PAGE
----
A majority of voters approve of how Mayor Bill de Blasio and the NYPD are handling protesters in the wake of the Dec. 3 grand jury decision not to indict a police officer in Eric Garner's death, a Quinnipiac University poll showed Wednesday.

New York City voters approve by a 2-to-1 ratio of de Blasio's approach, and 73 percent applaud the police's reaction to the tens of thousands of demonstrators who have taken to city streets in the past two weeks, according to the poll. De Blasio has commended NYPD officers for the restraint they've shown during nightly demonstrations.

Though a majority -- 57 percent -- say protesters should get off the streets, most -- 67 percent -- also disapprove of the grand jury's decision not to bring charges against Officer Daniel Pantaleo for placing Garner, 43, in an apparent chokehold in July in Staten Island.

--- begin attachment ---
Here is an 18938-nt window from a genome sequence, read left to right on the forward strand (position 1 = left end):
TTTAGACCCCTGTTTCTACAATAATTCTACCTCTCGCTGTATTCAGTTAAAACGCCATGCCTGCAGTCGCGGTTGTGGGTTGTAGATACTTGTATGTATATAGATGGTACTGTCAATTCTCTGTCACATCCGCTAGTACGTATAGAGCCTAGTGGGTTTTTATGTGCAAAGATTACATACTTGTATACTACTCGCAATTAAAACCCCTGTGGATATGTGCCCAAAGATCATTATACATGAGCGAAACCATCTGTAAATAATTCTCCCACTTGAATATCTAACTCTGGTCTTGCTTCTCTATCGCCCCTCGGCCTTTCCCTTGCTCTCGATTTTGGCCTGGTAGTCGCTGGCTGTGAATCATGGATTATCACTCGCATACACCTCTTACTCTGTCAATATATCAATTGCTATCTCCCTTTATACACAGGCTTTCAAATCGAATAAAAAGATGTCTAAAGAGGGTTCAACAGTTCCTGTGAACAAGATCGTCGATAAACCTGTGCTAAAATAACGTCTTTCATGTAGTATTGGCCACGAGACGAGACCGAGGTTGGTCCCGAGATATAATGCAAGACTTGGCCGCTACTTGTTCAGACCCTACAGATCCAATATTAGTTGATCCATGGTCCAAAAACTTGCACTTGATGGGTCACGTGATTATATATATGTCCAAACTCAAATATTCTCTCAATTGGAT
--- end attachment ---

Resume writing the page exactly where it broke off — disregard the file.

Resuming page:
"They don't agree with the grand jury, but they also don't agree with the tactics" being used by the protesters, Quinnipiac assistant poll director Maurice Carroll said. "They don't think they should tie up traffic."

Quinnipiac surveyed 1,374 city voters via landline and cellphone between Dec. 10 and Tuesday. The poll has a margin of error of plus or minus 2.6 percentage points.

A separate poll released Friday by the Siena Research Institute found 65 percent of New York City adults disagreed with the grand jury's decision.

De Blasio at an unrelated event at Rikers Island Wednesday said it is a "painful time for our city. . . . It's not surprising that people in this moment would be pessimistic."

He also relayed a message to protesters: "Respect the police, listen to their instructions, work with them."